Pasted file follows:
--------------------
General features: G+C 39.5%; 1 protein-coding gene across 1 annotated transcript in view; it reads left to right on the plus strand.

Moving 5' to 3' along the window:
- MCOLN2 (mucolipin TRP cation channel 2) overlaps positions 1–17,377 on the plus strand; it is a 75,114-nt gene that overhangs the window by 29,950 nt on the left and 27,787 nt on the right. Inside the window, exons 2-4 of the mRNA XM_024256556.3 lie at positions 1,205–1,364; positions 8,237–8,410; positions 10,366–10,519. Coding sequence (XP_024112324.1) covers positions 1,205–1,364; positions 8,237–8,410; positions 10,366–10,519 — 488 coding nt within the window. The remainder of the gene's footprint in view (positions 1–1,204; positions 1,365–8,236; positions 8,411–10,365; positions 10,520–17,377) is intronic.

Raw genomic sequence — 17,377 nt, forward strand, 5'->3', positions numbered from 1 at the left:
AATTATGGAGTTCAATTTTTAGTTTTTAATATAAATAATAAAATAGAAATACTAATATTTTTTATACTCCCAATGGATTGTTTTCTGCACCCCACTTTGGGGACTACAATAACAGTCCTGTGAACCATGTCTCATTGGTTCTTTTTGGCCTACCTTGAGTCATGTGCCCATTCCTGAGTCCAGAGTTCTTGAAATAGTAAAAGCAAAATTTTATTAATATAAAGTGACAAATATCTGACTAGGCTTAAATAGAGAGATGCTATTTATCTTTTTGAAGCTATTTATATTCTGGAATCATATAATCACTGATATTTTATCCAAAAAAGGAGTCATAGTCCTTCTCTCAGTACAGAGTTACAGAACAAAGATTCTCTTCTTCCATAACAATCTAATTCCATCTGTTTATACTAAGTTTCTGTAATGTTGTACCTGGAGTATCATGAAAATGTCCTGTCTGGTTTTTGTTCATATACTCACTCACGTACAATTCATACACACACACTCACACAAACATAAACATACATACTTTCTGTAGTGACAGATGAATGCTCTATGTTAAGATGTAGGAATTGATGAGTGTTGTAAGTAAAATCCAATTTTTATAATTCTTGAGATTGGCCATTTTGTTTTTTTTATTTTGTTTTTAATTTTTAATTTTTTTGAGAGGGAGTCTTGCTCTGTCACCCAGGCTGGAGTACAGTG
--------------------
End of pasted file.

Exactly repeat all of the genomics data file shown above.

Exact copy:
General features: G+C 39.5%; 1 protein-coding gene across 1 annotated transcript in view; it reads left to right on the plus strand.

Moving 5' to 3' along the window:
- MCOLN2 (mucolipin TRP cation channel 2) overlaps positions 1–17,377 on the plus strand; it is a 75,114-nt gene that overhangs the window by 29,950 nt on the left and 27,787 nt on the right. Inside the window, exons 2-4 of the mRNA XM_024256556.3 lie at positions 1,205–1,364; positions 8,237–8,410; positions 10,366–10,519. Coding sequence (XP_024112324.1) covers positions 1,205–1,364; positions 8,237–8,410; positions 10,366–10,519 — 488 coding nt within the window. The remainder of the gene's footprint in view (positions 1–1,204; positions 1,365–8,236; positions 8,411–10,365; positions 10,520–17,377) is intronic.

Raw genomic sequence — 17,377 nt, forward strand, 5'->3', positions numbered from 1 at the left:
AATTATGGAGTTCAATTTTTAGTTTTTAATATAAATAATAAAATAGAAATACTAATATTTTTTATACTCCCAATGGATTGTTTTCTGCACCCCACTTTGGGGACTACAATAACAGTCCTGTGAACCATGTCTCATTGGTTCTTTTTGGCCTACCTTGAGTCATGTGCCCATTCCTGAGTCCAGAGTTCTTGAAATAGTAAAAGCAAAATTTTATTAATATAAAGTGACAAATATCTGACTAGGCTTAAATAGAGAGATGCTATTTATCTTTTTGAAGCTATTTATATTCTGGAATCATATAATCACTGATATTTTATCCAAAAAAGGAGTCATAGTCCTTCTCTCAGTACAGAGTTACAGAACAAAGATTCTCTTCTTCCATAACAATCTAATTCCATCTGTTTATACTAAGTTTCTGTAATGTTGTACCTGGAGTATCATGAAAATGTCCTGTCTGGTTTTTGTTCATATACTCACTCACGTACAATTCATACACACACACTCACACAAACATAAACATACATACTTTCTGTAGTGACAGATGAATGCTCTATGTTAAGATGTAGGAATTGATGAGTGTTGTAAGTAAAATCCAATTTTTATAATTCTTGAGATTGGCCATTTTGTTTTTTTTATTTTGTTTTTAATTTTTAATTTTTTTGAGAGGGAGTCTTGCTCTGTCACCCAGGCTGGAGTACAGTG